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A Theoretical Study of Cyclohexyne Addition to Carbonyl-C(alpha) Bonds: Allowed and Forbidden Electrocyclic and Nonpericyclic Ring-Openings of Strained Cyclobutenes

  • Author(s): Sader, Charles Avery
  • Advisor(s): Houk, Kendall N
  • et al.
Abstract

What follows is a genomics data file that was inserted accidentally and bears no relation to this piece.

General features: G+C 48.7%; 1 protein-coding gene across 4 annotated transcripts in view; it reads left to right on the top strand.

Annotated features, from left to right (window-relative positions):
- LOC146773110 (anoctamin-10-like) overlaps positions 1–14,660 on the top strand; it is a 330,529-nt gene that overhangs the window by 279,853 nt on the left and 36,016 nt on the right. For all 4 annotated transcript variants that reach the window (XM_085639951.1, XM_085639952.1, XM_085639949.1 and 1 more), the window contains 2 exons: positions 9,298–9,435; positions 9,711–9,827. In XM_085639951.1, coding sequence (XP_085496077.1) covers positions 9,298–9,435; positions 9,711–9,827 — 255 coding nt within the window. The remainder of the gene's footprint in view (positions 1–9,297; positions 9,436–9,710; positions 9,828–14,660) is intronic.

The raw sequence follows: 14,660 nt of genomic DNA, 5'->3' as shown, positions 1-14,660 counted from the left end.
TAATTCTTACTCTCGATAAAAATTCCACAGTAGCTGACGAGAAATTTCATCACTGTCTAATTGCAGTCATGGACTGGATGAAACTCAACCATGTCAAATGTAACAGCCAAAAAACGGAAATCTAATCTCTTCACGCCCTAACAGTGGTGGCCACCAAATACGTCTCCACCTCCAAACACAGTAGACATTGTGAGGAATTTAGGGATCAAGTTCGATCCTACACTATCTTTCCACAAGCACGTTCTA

The mechanism of cyclohexyne insertion into a C(O)−Cα bond ofcyclic ketones, explored experimentally by the Carreira group, has beeninvestigated using density functional theory. B3LYP and M06−2X calculationswere performed in both gas phase and THF (CPCM, UAKS radii). The reactionproceeds through a stepwise [2 + 2] cycloaddition of cyclohexyne to the enolate,followed by three disparate ring-opening possibilities of the cyclobutene alkoxide togive the product: (1) thermally allowed conrotatory electrocyclic ring-opening, (2)thermally forbidden disrotatory electrocyclic ring-opening, or (3) nonpericyclicC−C bond cleavage. Our computational results for the model alkoxide andpotassium alkoxide systems show that the thermally allowed electrocyclic ring-opening pathway is favored by less than 1 kcal/mol. In more complex systemscontaining a potassium alkoxide (e−f), the barrier of the allowed conrotatory ring-opening is disfavored by 4−8 kcal/mol. This suggests that the thermodynamicallymore stable disrotatory product can be formed directly through a "forbidden" pathway. Analysis of geometrical parameters and atomic charges throughout the ring-opening pathways provides evidence for a nonpericyclic C−C bond cleavage, rather than a thermally forbidden disrotatory ring-opening. A true forbidden disrotatory ring-opening transition structure was computed for the cyclobutene alcohol; however, it was 19 kcal/mol higher in energy than the allowed conrotatory transition structure. An alternate mechanism in which the disrotatory product forms via isomerization of the conrotatory product was also explored for the alkoxide and potassium alkoxide systems.

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